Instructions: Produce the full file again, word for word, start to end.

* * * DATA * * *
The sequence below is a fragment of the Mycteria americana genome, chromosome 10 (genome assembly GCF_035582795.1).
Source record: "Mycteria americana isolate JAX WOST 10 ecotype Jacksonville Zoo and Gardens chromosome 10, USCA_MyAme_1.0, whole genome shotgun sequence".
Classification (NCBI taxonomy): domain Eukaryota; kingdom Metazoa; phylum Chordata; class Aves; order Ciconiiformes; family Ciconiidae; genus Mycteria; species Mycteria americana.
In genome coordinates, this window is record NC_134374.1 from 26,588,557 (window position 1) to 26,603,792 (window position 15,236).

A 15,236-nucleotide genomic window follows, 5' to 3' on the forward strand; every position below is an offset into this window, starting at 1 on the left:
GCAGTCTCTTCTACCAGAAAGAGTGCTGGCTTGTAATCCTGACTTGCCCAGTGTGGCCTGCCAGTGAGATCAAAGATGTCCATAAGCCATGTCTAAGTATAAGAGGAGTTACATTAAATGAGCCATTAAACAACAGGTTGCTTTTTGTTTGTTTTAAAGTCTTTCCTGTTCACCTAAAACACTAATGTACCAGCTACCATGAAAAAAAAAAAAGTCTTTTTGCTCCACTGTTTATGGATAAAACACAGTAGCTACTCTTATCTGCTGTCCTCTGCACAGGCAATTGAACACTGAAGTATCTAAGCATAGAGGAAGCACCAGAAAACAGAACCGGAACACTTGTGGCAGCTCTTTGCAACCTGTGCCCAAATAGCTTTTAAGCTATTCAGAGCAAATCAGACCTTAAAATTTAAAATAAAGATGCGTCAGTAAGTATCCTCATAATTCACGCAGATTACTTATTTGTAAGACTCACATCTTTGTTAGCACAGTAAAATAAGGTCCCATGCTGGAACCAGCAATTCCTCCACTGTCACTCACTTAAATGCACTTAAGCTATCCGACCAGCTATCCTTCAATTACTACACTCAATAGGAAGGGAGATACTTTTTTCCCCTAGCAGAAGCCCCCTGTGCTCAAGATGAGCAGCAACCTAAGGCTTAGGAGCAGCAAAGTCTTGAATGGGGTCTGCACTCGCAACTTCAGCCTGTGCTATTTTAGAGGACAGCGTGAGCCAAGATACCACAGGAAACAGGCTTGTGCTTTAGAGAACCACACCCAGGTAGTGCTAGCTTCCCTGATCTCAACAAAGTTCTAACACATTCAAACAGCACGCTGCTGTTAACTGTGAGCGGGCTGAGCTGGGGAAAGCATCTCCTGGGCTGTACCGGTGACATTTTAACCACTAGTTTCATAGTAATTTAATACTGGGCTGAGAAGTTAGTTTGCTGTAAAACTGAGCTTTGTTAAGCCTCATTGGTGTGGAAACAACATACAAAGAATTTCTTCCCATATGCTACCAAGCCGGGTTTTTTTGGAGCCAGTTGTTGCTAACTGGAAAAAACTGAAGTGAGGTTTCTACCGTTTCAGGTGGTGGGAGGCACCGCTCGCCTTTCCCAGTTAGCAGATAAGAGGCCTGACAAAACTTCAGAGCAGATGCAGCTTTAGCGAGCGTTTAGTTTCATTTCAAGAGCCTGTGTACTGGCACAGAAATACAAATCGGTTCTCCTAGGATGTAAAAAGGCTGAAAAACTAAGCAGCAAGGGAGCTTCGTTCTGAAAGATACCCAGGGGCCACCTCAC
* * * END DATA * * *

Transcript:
The sequence below is a fragment of the Mycteria americana genome, chromosome 10 (genome assembly GCF_035582795.1).
Source record: "Mycteria americana isolate JAX WOST 10 ecotype Jacksonville Zoo and Gardens chromosome 10, USCA_MyAme_1.0, whole genome shotgun sequence".
Classification (NCBI taxonomy): domain Eukaryota; kingdom Metazoa; phylum Chordata; class Aves; order Ciconiiformes; family Ciconiidae; genus Mycteria; species Mycteria americana.
In genome coordinates, this window is record NC_134374.1 from 26,588,557 (window position 1) to 26,603,792 (window position 15,236).

A 15,236-nucleotide genomic window follows, 5' to 3' on the forward strand; every position below is an offset into this window, starting at 1 on the left:
GCAGTCTCTTCTACCAGAAAGAGTGCTGGCTTGTAATCCTGACTTGCCCAGTGTGGCCTGCCAGTGAGATCAAAGATGTCCATAAGCCATGTCTAAGTATAAGAGGAGTTACATTAAATGAGCCATTAAACAACAGGTTGCTTTTTGTTTGTTTTAAAGTCTTTCCTGTTCACCTAAAACACTAATGTACCAGCTACCATGAAAAAAAAAAAAGTCTTTTTGCTCCACTGTTTATGGATAAAACACAGTAGCTACTCTTATCTGCTGTCCTCTGCACAGGCAATTGAACACTGAAGTATCTAAGCATAGAGGAAGCACCAGAAAACAGAACCGGAACACTTGTGGCAGCTCTTTGCAACCTGTGCCCAAATAGCTTTTAAGCTATTCAGAGCAAATCAGACCTTAAAATTTAAAATAAAGATGCGTCAGTAAGTATCCTCATAATTCACGCAGATTACTTATTTGTAAGACTCACATCTTTGTTAGCACAGTAAAATAAGGTCCCATGCTGGAACCAGCAATTCCTCCACTGTCACTCACTTAAATGCACTTAAGCTATCCGACCAGCTATCCTTCAATTACTACACTCAATAGGAAGGGAGATACTTTTTTCCCCTAGCAGAAGCCCCCTGTGCTCAAGATGAGCAGCAACCTAAGGCTTAGGAGCAGCAAAGTCTTGAATGGGGTCTGCACTCGCAACTTCAGCCTGTGCTATTTTAGAGGACAGCGTGAGCCAAGATACCACAGGAAACAGGCTTGTGCTTTAGAGAACCACACCCAGGTAGTGCTAGCTTCCCTGATCTCAACAAAGTTCTAACACATTCAAACAGCACGCTGCTGTTAACTGTGAGCGGGCTGAGCTGGGGAAAGCATCTCCTGGGCTGTACCGGTGACATTTTAACCACTAGTTTCATAGTAATTTAATACTGGGCTGAGAAGTTAGTTTGCTGTAAAACTGAGCTTTGTTAAGCCTCATTGGTGTGGAAACAACATACAAAGAATTTCTTCCCATATGCTACCAAGCCGGGTTTTTTTGGAGCCAGTTGTTGCTAACTGGAAAAAACTGAAGTGAGGTTTCTACCGTTTCAGGTGGTGGGAGGCACCGCTCGCCTTTCCCAGTTAGCAGATAAGAGGCCTGACAAAACTTCAGAGCAGATGCAGCTTTAGCGAGCGTTTAGTTTCATTTCAAGAGCCTGTGTACTGGCACAGAAATACAAATCGGTTCTCCTAGGATGTAAAAAGGCTGAAAAACTAAGCAGCAAGGGAGCTTCGTTCTGAAAGATACCCAGGGGCCACCTCAC